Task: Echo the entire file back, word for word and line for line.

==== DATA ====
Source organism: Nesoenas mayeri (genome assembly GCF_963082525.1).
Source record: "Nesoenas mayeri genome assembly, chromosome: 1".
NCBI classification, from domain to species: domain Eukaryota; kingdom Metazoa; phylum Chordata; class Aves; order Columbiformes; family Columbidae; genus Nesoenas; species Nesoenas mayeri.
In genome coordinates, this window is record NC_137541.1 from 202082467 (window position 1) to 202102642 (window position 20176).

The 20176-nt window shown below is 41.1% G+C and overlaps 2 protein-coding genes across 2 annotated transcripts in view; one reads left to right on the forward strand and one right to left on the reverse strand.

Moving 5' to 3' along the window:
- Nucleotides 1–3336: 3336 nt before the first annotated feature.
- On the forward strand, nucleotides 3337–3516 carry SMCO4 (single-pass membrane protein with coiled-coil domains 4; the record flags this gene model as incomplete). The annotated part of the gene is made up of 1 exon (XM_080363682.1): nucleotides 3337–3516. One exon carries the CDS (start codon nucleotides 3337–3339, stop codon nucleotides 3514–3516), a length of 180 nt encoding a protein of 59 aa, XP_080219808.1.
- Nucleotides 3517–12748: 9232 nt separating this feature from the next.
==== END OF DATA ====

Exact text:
Source organism: Nesoenas mayeri (genome assembly GCF_963082525.1).
Source record: "Nesoenas mayeri genome assembly, chromosome: 1".
NCBI classification, from domain to species: domain Eukaryota; kingdom Metazoa; phylum Chordata; class Aves; order Columbiformes; family Columbidae; genus Nesoenas; species Nesoenas mayeri.
In genome coordinates, this window is record NC_137541.1 from 202082467 (window position 1) to 202102642 (window position 20176).

The 20176-nt window shown below is 41.1% G+C and overlaps 2 protein-coding genes across 2 annotated transcripts in view; one reads left to right on the forward strand and one right to left on the reverse strand.

Moving 5' to 3' along the window:
- Nucleotides 1–3336: 3336 nt before the first annotated feature.
- On the forward strand, nucleotides 3337–3516 carry SMCO4 (single-pass membrane protein with coiled-coil domains 4; the record flags this gene model as incomplete). The annotated part of the gene is made up of 1 exon (XM_080363682.1): nucleotides 3337–3516. One exon carries the CDS (start codon nucleotides 3337–3339, stop codon nucleotides 3514–3516), a length of 180 nt encoding a protein of 59 aa, XP_080219808.1.
- Nucleotides 3517–12748: 9232 nt separating this feature from the next.